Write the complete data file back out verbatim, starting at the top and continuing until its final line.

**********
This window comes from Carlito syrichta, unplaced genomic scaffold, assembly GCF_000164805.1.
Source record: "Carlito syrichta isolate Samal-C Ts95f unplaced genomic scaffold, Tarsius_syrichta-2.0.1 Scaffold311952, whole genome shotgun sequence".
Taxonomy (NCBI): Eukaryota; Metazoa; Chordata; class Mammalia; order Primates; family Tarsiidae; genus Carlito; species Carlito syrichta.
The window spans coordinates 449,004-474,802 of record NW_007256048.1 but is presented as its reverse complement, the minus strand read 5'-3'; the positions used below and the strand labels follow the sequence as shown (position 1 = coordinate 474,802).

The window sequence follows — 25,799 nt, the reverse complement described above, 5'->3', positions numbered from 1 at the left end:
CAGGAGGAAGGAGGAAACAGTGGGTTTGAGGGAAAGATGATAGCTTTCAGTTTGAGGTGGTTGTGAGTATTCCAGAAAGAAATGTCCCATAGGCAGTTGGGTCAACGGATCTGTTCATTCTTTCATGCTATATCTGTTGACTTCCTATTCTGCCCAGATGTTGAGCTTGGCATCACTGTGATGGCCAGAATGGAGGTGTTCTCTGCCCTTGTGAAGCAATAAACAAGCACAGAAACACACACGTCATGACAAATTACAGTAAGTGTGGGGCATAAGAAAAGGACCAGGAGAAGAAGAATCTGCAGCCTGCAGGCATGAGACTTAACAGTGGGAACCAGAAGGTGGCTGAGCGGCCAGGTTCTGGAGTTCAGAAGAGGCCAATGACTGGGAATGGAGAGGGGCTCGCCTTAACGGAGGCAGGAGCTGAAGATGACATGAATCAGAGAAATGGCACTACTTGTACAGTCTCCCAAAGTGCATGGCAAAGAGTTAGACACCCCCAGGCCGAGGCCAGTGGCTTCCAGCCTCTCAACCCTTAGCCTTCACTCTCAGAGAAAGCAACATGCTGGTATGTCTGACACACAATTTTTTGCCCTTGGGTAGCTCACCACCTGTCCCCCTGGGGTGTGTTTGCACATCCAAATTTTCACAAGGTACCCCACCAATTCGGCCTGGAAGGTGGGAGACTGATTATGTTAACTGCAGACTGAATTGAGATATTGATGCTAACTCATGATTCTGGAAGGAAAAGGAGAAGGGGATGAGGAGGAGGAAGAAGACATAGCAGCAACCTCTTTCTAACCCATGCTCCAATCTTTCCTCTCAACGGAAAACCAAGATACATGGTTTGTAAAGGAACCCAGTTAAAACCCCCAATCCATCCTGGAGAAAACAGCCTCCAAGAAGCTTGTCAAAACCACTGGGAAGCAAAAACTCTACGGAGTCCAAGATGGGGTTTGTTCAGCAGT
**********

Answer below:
This window comes from Carlito syrichta, unplaced genomic scaffold, assembly GCF_000164805.1.
Source record: "Carlito syrichta isolate Samal-C Ts95f unplaced genomic scaffold, Tarsius_syrichta-2.0.1 Scaffold311952, whole genome shotgun sequence".
Taxonomy (NCBI): Eukaryota; Metazoa; Chordata; class Mammalia; order Primates; family Tarsiidae; genus Carlito; species Carlito syrichta.
The window spans coordinates 449,004-474,802 of record NW_007256048.1 but is presented as its reverse complement, the minus strand read 5'-3'; the positions used below and the strand labels follow the sequence as shown (position 1 = coordinate 474,802).

The window sequence follows — 25,799 nt, the reverse complement described above, 5'->3', positions numbered from 1 at the left end:
CAGGAGGAAGGAGGAAACAGTGGGTTTGAGGGAAAGATGATAGCTTTCAGTTTGAGGTGGTTGTGAGTATTCCAGAAAGAAATGTCCCATAGGCAGTTGGGTCAACGGATCTGTTCATTCTTTCATGCTATATCTGTTGACTTCCTATTCTGCCCAGATGTTGAGCTTGGCATCACTGTGATGGCCAGAATGGAGGTGTTCTCTGCCCTTGTGAAGCAATAAACAAGCACAGAAACACACACGTCATGACAAATTACAGTAAGTGTGGGGCATAAGAAAAGGACCAGGAGAAGAAGAATCTGCAGCCTGCAGGCATGAGACTTAACAGTGGGAACCAGAAGGTGGCTGAGCGGCCAGGTTCTGGAGTTCAGAAGAGGCCAATGACTGGGAATGGAGAGGGGCTCGCCTTAACGGAGGCAGGAGCTGAAGATGACATGAATCAGAGAAATGGCACTACTTGTACAGTCTCCCAAAGTGCATGGCAAAGAGTTAGACACCCCCAGGCCGAGGCCAGTGGCTTCCAGCCTCTCAACCCTTAGCCTTCACTCTCAGAGAAAGCAACATGCTGGTATGTCTGACACACAATTTTTTGCCCTTGGGTAGCTCACCACCTGTCCCCCTGGGGTGTGTTTGCACATCCAAATTTTCACAAGGTACCCCACCAATTCGGCCTGGAAGGTGGGAGACTGATTATGTTAACTGCAGACTGAATTGAGATATTGATGCTAACTCATGATTCTGGAAGGAAAAGGAGAAGGGGATGAGGAGGAGGAAGAAGACATAGCAGCAACCTCTTTCTAACCCATGCTCCAATCTTTCCTCTCAACGGAAAACCAAGATACATGGTTTGTAAAGGAACCCAGTTAAAACCCCCAATCCATCCTGGAGAAAACAGCCTCCAAGAAGCTTGTCAAAACCACTGGGAAGCAAAAACTCTACGGAGTCCAAGATGGGGTTTGTTCAGCAGT